The Sazerac cocktail would finally see its first press in 1908 when appearing in The World’s Drinks and How to Mix Them by William T. Boothby (aka “Cocktail Bill”). Boothby’s recipe shows the transition from French brandy to American whiskey calling for a measure of “good whiskey” in his serve. It is said that Handy passed his recipe for the Sazerac to Boothby directly prior to his death. Since Boothby was a successful bartender based out of California and San Francisco, we can only presume it was gifted during a visit to the creole South although it does seem strange that Boothby’s recipe called for the use of Selner’s bitters instead of Peychaud’s. A major change to a recipe supposedly given in person by the then owner of Peychaud’s bitters.
At some point during this period, one further ingredient was added to the modern Sazerac serve and while not part of the original recipe, it is the primary element which separates this cocktail from that other popular classic, the Old Fashioned.
The Absinthe Conundrum
The relationship between absinthe and New Orleans is one built from the roots of French boho expressionism. A spirit to inspire the muse in us all, famous poets, artists and musicians such as Charles Cros, Vincent Van Gogh, Oscar Wilde and Ernest Hemingway to name a few, were well documented fans. While respected artists and scholars all, they were also equally raving alcoholics to which absinthe supplied but one of their daily satiations.
Not dissimilar to the New Orleans of today, around the beginning of the 20th century it was a city of artistic creativity and inspiration. Visitors today can still experience a part of this history at the Old Absinthe House bar on 240 Bourbon Street where beautiful ornate spigots used for watering down absinthe can still be seen built into the bar top. At some point during Handy’s tenure at the Sazerac Coffee House, an absinthe rinse was apparently added to the final Sazerac cocktail serve. As an aromatic compliment to the anise notes off Peychauds bitters, this new touch added a final complexity unsurpassed in any other classic cocktail (in my humble opinion).
“After the first glass of absinthe you see things as you wish they were. After the second you see them as they are not. Finally you see things as they really are, and that is the most horrible thing in the world.” – Oscar Wilde
There is arguably no other spirit in history more falsely persecuted than that of absinthe. Widely believed to hold hallucinogenic effects from its primary ingredient Grand Wormwood (Artemisia absinthium), it is from this popular rumour that the common bohemian gentry whom frequently enjoyed the beverage, developed the moniker of La Fée Verte (“The Green Fairy”). A muse who would appear to the absinthe riddled drinker and inspire creativity. This reputation and the spirits association to an often less savory class of individual, led to a ripple effect that would see absinthe banned across the modern world – [see : Absinthe – Life and Death of a Green Fairy].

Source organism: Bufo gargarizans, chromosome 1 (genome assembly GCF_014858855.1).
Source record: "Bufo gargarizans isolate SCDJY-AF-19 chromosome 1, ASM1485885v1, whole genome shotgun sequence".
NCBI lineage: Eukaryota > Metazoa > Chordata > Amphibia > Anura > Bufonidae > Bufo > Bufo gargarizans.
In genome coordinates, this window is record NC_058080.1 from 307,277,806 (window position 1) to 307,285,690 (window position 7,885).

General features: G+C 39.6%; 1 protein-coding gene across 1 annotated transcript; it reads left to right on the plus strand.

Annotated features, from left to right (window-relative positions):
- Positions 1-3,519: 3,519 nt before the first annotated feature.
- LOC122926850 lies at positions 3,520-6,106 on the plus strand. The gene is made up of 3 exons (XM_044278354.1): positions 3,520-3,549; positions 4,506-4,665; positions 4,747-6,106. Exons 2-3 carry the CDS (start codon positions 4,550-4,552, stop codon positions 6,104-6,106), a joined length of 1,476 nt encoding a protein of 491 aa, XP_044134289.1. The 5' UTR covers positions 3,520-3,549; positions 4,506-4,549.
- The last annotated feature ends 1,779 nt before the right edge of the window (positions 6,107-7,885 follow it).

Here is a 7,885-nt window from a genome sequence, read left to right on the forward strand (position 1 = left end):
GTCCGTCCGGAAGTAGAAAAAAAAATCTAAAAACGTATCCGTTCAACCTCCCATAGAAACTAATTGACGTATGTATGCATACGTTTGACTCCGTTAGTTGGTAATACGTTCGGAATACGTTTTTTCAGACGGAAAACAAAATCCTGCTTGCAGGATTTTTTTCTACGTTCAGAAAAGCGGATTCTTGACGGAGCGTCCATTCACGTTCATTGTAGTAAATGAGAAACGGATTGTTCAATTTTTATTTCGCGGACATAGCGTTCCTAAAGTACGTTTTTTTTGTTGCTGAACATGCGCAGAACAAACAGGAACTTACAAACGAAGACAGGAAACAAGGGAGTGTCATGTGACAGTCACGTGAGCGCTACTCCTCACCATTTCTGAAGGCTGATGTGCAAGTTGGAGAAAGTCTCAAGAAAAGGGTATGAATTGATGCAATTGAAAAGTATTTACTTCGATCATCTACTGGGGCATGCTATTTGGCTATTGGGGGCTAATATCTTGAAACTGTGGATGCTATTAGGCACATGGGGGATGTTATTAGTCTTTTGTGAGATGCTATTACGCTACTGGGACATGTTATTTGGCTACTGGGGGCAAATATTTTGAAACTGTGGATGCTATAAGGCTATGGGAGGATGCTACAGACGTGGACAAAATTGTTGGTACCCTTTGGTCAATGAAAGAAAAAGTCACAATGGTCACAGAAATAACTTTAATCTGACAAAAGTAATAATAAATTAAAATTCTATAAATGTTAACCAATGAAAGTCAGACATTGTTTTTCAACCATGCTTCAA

Entitled “The End of the Green Fairy in Switzerland” the image shows religious temperance pointing to the hour of prohibition having just murdered the green fairy with a knife in the shape of the Swiss Cross, 1910 – c/o Wiki Commons
Beginning with Switzerland in 1905, over the next two decades Belgium, Brazil, The Netherlands, Switzerland, France, Germany and Italy would ban the spirit with the USA joining the lynch in 1912. With the blame on absinthe squarely shouldered by its core ingredient wormwood, new spirits quickly emerged on the market to capitalize on the consumer love of anise yet without the said criminal ingredient. Today in France, pastis remains a popular early evening aperitif mixed, as was absinthe, with a good measure of water to dilute and louche (a cloudy emulsification) the spirit. To replace the now illegal absinthe from the Sazerac recipe, a number of different pastis liquors were used in its place yet by 1920 it mattered little as nationwide prohibition came to America and all serves were off. The Sazerac Company survived the dry 13 years as grocers and delicatessens until finally able to produced spirits again in 1934.
That same year, a new spirit named Legendre Herbsaint was sold to the New Orleans public for the first time. Created by J. Marion Legendre and Reginald Parker who are said to have made absinthe in France prior to it’s abolition, their recipe offered both a sans wormwood and local solution to the absinthe ban. Even in the mid 1930’s absinthe still carried an evil association as discovered by Legendre and Parker when their first product, released as Legendre Absinthe, was forced to rebrand replacing the incriminating word with Herbsaint (“sacred herb”). As a locally produced and highly aromatic anise liquor (initially bottled between 120 & 100 proof), the spirit became a popular addition to the Sazerac cocktail in replacement for the often softer pastis. By 1949, the Sazerac Company secured their claim on the cocktail once again by purchasing Herbsaint and solidifying the spirits role in the new Sazerac recipe.